When social media broke big, the peer pressure to go all-in was astounding. Businesses routinely created Facebook and Twitter accounts, bombarded them with content, and then wondered why followers dwindled off or they couldn’t break 100 “Likes”. With mobile apps, the peer pressure is just as staggering, but the financial stakes are much higher. So, before you invest in the development of an app for your business, ask these critical questions first:
1. Are your customers demanding it?
As a business owner or manager, you're probably familiar with unrealistic client demands. From calls for expensive changes to a product to bizarre and costly service requests, there seems to be no end to passionate, odd suggestions by people who feel like they're working toward the better good. If a tiny group bands together to request an app for your product or service, and they represent .00001% of your client base, it might not be something worth pursuing. However, if your clients, independent of each other, are posting in forums, hitting you up on Twitter, or filling up your email suggestions inbox with requests for an app, it's time to take things seriously.
2. Do your closest competitors have one?
Unless you're the only company creating something extremely magical, ultra-rare and totally proprietary, you know exactly who your competitors are. Your rivals might be smaller companies that are growing quickly, larger companies with better name recognition, or peer businesses with a similar number of customers (or estimated sales). There may be a $200 million company with global recognition that produces a similar product to yours, but adding them to the equation will only skew the results. Be realistic. Find out which of your true competitors have apps, which ones have mobile Websites, and explore either (or both) options.
3. Is your company suffering by comparison?
If a rival company develops their own app and it becomes popular, you'll probably see the signs when you balance the books. However, if a rival company develops an app and a major review site does a side-by-side comparison, and your company ends up the loser, it's an entirely different scenario. Remember: many new customers use reviews, blog posts, social media and other online comparisons to pick the company they're going to buy from next. If word spreads quickly that you're “the company that makes what I like but doesn't have an app”, a total evaluation is in order.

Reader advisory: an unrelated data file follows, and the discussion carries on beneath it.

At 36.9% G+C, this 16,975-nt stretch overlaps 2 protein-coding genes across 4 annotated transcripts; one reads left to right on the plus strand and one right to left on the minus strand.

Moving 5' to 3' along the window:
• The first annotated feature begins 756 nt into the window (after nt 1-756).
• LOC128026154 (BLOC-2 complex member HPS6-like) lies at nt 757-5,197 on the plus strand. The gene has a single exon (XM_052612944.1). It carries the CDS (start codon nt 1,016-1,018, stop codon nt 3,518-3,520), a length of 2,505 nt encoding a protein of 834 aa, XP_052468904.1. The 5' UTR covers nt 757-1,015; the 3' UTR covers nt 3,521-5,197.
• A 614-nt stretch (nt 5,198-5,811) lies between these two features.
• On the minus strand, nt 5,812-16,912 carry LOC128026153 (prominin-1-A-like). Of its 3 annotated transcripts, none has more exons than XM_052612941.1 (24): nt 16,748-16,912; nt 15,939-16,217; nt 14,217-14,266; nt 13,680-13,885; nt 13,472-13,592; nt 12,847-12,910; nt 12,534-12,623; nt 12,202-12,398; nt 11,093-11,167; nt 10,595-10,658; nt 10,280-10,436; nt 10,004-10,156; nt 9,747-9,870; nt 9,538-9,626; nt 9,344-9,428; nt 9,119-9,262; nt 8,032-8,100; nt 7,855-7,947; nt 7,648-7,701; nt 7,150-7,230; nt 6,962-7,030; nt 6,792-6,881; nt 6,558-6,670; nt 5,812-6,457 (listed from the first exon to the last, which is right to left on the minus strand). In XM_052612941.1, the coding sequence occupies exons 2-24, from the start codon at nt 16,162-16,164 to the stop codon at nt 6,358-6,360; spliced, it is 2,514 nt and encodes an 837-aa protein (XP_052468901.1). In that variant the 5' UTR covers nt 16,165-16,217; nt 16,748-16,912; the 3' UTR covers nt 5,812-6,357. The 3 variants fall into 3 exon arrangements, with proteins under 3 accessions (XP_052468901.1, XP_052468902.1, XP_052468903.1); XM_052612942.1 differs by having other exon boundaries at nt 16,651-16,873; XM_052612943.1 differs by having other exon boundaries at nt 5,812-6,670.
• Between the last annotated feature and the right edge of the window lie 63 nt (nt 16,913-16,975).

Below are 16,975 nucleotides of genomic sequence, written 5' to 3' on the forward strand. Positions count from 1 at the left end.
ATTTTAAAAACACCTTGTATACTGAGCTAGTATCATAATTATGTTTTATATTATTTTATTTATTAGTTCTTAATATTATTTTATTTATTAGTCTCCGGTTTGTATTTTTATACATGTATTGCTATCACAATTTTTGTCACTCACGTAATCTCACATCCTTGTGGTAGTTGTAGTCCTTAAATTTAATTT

4. Will it lighten the load for your employees?
Before the days of ubiquitous ATMs, patrons had to go inside a bank, fill out a slip of paper, stand in line, and then wait for another human being to process a transaction. While this quaint little scenario had its social merits, at the end of the day it was a time waster for both people involved. A solid business app not only saves customers time, it saves your employees time. If you've ever wished you could automate something and give you or your staff more time to work on bigger, better things, it makes perfect sense to think seriously about having someone develop your app.
5. Will a mobile site work instead?
For many businesses, only two scenarios make sense: having a website and having a website AND an app. But there's one more option that may deliver the best of both worlds, and possibly cost less as well: a mobile website. With a mobile website, clients can do everything from order products to access info from their mobile phone, tablet or other device. Because a mobile site is optimized for handheld devices, customers instantly get most (if not all) of the conveniences and functions of your website, without you having to commit to a long app development cycle. There are so many reasons, from convenience to cost-saving, that apps make sense for businesses, whether they are small, living room-based operations or larger companies working out of vast warehouses. But before you commit to a developer, a design or a timeframe, use your answers to the questions above as your compass.
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Brian is a life-long software developer who loves to help others succeed. A frequent source for media outlets, such as BBC, Entrepreneur and Bloomberg, Brian also frequently speaks at universities, conferences and the like. His new book, "Unravelling the Internet of Things" will be available soon on Amazon.com.